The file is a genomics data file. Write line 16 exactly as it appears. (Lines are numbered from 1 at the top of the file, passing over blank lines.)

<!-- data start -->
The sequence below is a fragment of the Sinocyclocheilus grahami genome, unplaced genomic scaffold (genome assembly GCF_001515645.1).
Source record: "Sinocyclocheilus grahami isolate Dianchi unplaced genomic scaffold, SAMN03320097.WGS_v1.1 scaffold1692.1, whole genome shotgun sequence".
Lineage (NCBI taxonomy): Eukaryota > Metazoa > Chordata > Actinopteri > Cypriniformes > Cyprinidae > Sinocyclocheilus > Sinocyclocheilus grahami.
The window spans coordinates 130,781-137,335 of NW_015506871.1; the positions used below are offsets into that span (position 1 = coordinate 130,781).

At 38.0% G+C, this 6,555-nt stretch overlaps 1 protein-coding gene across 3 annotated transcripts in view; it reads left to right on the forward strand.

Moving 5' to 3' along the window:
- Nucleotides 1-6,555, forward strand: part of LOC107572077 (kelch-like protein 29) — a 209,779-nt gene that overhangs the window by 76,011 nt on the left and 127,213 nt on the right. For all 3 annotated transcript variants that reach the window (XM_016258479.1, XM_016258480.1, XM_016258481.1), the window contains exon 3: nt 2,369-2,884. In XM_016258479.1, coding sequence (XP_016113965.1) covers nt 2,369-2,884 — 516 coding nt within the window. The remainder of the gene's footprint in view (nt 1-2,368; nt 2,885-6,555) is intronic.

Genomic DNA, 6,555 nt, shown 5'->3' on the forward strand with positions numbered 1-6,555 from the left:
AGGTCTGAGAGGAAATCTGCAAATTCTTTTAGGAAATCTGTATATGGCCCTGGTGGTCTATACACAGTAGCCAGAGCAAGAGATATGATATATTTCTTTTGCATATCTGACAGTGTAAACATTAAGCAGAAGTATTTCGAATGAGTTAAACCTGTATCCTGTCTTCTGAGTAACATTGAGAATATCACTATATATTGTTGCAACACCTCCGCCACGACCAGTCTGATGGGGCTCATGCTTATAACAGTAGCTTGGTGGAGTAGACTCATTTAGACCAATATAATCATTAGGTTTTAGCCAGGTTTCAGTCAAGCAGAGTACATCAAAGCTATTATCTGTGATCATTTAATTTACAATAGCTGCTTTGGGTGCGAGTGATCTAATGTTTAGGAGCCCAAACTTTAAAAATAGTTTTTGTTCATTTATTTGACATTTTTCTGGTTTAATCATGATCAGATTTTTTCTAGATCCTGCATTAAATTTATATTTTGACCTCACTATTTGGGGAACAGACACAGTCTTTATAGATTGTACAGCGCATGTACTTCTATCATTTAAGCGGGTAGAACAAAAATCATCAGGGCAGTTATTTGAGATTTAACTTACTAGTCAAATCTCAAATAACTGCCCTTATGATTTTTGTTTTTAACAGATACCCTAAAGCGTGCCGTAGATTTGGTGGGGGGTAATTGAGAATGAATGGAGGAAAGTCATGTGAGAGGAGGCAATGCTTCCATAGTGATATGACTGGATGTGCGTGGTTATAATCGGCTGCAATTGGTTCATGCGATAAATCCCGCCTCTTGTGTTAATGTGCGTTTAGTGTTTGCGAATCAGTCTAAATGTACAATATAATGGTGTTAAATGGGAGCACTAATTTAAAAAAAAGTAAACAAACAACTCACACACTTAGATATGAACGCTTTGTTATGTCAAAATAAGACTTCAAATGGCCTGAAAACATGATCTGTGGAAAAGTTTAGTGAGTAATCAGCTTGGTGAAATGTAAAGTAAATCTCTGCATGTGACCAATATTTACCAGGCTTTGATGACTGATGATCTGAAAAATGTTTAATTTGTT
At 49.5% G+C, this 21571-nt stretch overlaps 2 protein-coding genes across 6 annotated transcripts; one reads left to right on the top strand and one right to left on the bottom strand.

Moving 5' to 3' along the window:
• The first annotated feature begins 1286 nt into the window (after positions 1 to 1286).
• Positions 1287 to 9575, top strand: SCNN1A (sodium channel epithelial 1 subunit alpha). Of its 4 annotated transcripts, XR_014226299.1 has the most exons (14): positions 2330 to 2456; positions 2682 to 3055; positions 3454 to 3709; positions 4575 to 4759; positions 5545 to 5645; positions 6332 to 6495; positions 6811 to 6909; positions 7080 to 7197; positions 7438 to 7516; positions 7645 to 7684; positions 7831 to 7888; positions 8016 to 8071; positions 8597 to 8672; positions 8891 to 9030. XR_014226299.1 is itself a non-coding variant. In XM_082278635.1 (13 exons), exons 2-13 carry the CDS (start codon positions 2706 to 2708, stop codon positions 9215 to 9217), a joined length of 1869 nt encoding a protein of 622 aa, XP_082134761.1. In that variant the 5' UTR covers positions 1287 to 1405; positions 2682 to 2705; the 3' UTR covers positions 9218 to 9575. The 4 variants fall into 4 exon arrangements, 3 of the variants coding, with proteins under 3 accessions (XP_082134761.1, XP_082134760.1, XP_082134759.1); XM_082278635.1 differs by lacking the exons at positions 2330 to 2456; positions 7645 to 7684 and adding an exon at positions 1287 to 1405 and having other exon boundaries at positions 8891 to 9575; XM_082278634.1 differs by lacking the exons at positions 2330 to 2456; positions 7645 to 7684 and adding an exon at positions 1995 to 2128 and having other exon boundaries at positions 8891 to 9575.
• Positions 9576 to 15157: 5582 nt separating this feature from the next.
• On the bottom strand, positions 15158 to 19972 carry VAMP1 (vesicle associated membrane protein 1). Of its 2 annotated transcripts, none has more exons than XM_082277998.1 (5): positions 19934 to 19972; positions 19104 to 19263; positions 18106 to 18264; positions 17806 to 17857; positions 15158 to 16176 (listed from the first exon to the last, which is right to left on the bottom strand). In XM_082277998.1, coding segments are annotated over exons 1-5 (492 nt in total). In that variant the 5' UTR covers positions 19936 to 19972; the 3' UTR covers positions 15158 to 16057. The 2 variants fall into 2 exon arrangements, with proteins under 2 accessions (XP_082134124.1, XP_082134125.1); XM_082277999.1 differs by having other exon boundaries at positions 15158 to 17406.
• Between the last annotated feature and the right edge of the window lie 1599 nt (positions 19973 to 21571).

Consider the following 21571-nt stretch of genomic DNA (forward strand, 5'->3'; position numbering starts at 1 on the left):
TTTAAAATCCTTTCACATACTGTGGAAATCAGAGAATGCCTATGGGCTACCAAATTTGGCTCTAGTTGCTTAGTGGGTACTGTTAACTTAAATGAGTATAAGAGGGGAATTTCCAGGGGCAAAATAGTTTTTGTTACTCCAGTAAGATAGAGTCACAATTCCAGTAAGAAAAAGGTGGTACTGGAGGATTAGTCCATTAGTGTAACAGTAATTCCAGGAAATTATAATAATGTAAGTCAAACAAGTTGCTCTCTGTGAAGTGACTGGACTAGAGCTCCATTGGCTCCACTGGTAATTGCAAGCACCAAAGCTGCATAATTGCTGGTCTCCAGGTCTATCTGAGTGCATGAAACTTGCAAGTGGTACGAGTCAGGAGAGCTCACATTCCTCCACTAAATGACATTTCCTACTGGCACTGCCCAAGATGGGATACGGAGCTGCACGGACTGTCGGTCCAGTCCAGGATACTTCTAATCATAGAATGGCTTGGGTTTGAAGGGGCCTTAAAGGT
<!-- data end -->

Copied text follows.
• Between the last annotated feature and the right edge of the window lie 1599 nt (positions 19973 to 21571).